“The pandemic has also contributed to this acceleration. Perhaps even five years ago it would have been inconceivable to be able to manage a global programme from the home office. The pandemic has accelerated this speed of change and progress, making the unthinkable now easily achievable.”

But risk managers still face challenges around complexity in terms of their programmes. Mr Throo offered some tips about how to better manage the process. He suggested: “It is a major advantage to carry out as many activities as possible during the pre-bind phase. Having an open dialogue early on and ensuring the different parties are all in agreement (insured, broker, insurer) makes a massive difference.

“This starts with the creation of a compliant structure where all necessary aspects are taken into consideration to satisfy the client’s needs. In my experience, the earlier the conversation among the different parties, the easier the implementation and fewer surprises there are likely to be down the road.”

He also acknowledged that it is important for the carrier to be as transparent as possible with the broker and client. “Additionally, local regulations are becoming increasingly challenging and it’s therefore crucial for carriers to proactively communicate any potential issues with their brokers and clients. For example, many countries require ‘know your customer’ documentation before any policies or invoices are issued.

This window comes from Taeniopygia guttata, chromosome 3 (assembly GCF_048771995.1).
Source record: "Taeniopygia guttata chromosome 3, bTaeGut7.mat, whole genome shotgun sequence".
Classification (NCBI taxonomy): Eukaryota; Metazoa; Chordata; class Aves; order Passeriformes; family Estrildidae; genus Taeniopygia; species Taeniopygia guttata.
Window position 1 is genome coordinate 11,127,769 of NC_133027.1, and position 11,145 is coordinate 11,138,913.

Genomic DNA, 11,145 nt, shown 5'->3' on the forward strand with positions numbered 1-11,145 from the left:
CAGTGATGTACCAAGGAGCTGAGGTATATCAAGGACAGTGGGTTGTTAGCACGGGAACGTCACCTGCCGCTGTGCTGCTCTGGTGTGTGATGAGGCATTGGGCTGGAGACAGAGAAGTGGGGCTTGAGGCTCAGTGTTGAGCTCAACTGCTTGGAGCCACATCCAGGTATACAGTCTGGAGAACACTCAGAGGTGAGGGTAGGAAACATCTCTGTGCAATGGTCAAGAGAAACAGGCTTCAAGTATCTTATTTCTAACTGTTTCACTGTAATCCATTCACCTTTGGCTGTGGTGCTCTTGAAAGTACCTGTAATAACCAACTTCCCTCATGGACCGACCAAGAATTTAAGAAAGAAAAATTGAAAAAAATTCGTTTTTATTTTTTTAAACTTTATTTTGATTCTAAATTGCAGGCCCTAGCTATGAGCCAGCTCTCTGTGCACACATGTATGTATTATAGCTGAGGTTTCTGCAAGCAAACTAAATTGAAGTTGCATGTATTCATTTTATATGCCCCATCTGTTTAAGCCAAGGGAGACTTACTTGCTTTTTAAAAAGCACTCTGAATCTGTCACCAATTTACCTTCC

“Providing this information proactively during the pre-bind phase to clients and possibly even the forms they have to fill out allows them to share this information with local colleagues in the respective countries to be ahead of the game,” he said.

Again, Mr Drux agreed, saying: “Managing a global programme successfully requires a strong tripartite relationship between the client, broker and insurer. If there is a fundamental misalignment with the client strategy, then confusion can quickly mount and threaten the programme’s overall success.”

“By their nature, global programmes are inherently complex,” added Ms Klint. “To understand and mitigate some of the complexities, collaboration and clear communication are critical, for the benefit of the client.”

Accountability comes in the form of contractual agreements, KPIs and service level agreements. However, fundamentally, trust lies at the heart of a successful client-broker-insurer relationship. The role of the broker in a global programme is to act as the client advocate; this means monitoring progress, picking up on issues on the client’s behalf and working with the insurer to iron out any issues. Some insurers are now working with digital teams to monitor their performance, through the use of pulse surveys and other tools.